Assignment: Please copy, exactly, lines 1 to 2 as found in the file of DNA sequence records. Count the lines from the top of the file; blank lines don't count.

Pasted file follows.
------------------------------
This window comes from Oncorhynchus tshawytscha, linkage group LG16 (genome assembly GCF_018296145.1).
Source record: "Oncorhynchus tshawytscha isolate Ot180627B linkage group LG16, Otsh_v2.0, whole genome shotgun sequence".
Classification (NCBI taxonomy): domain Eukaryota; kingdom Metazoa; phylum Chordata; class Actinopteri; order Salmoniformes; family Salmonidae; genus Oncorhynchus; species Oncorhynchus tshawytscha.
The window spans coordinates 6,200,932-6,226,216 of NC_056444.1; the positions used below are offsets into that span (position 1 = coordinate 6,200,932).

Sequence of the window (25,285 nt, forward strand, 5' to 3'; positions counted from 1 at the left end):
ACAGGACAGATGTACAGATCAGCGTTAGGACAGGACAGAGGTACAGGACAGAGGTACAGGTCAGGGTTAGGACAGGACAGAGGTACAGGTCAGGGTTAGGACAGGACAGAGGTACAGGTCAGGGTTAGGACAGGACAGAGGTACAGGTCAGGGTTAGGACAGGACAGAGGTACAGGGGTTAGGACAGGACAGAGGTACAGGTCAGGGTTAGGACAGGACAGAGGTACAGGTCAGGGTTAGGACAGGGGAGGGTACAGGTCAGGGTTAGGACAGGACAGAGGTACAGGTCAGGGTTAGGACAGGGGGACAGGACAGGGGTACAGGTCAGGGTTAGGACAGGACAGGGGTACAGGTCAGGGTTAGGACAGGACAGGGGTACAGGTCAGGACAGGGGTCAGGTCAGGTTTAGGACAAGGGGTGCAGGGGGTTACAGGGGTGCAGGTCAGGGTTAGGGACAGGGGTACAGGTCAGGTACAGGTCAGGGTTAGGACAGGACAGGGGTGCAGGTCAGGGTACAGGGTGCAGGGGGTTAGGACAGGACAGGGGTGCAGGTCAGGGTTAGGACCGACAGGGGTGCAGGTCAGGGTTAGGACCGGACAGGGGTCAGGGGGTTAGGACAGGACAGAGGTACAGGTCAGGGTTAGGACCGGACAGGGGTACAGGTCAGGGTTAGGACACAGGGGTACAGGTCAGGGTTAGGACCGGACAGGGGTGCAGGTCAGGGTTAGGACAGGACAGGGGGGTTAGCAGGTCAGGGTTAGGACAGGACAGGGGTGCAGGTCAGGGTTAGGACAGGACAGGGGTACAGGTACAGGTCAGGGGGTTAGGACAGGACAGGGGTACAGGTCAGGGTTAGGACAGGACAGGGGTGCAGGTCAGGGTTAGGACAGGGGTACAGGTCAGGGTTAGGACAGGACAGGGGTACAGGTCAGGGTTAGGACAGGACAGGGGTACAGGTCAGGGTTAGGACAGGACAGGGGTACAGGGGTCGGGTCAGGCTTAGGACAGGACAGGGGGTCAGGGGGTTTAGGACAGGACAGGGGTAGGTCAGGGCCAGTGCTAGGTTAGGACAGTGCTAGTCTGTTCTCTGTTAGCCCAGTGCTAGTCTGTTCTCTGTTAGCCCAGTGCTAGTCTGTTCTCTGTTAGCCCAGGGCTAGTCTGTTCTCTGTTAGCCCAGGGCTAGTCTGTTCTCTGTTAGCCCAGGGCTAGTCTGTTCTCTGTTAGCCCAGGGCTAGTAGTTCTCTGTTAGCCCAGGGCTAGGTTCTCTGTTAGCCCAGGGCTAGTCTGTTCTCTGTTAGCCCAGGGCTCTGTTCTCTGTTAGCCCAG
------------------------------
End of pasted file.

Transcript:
This window comes from Oncorhynchus tshawytscha, linkage group LG16 (genome assembly GCF_018296145.1).
Source record: "Oncorhynchus tshawytscha isolate Ot180627B linkage group LG16, Otsh_v2.0, whole genome shotgun sequence".